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Project lead, Professor Katrina Scior, explains the STORM programme:

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Adaptation and Pilot Study of Digital STORM

The Covid-19 pandemic and associated social restrictions have changed the way in which organisations are delivering services and support, including to people with learning disabilities. In response to lockdown and the need for distancing, services have largely suspended face-to-face meetings and have supported their members through virtual methods such as web-based video meetings. Many organisations anticipate that they may continue to use virtual methods for the foreseeable future. Virtual methods while not without their limitations, have removed some of the barriers faced by some people around attending face-to-face groups, such as accessing support for travel and lower motivation to attend in the winter months.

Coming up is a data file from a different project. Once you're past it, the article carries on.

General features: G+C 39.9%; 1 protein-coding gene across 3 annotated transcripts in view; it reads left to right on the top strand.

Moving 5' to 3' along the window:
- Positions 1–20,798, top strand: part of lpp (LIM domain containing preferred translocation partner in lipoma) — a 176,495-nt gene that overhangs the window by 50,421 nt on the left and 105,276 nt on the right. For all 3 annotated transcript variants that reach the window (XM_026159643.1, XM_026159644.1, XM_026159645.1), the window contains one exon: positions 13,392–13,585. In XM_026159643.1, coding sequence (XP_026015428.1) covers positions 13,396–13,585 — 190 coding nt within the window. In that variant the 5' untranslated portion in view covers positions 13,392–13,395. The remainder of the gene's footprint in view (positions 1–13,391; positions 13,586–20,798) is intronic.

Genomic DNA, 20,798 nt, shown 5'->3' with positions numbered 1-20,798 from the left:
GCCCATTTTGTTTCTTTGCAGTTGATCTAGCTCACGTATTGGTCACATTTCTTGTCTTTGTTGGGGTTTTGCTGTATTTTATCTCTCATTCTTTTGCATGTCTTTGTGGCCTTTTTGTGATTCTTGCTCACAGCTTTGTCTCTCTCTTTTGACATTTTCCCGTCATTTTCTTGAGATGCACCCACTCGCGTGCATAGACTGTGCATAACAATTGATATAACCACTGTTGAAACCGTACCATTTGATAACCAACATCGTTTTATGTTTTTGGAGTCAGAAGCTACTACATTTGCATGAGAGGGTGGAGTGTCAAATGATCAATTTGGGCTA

Why is digital STORM important?

The immediate need for and importance of STORM to help people with learning disabilities to discuss negative experiences with their peers and resist stigma has been highlighted during the pandemic by self-advocates and learning disability third-sector organisations. Please refer to this UCL Unit for Stigma Research blog post for further insight into the experiences of Covid-19 and the associated restrictions for people with learning disabilities.


Digital interventions are increasingly available to the general public and are widening access to healthcare. To date, people with learning disabilities have been mostly excluded from e-health provision and related research and are excluded from the growing benefits that digital health/psychosocial interventions have to offer. By adapting STORM to digital STORM, we are contributing to much needed research on the use of digital interventions with people with learning disabilities.  Digital STORM will potentially allow more groups of people with learning disabilities to develop stigma resistance and to improve their self-esteem and mental wellbeing. 

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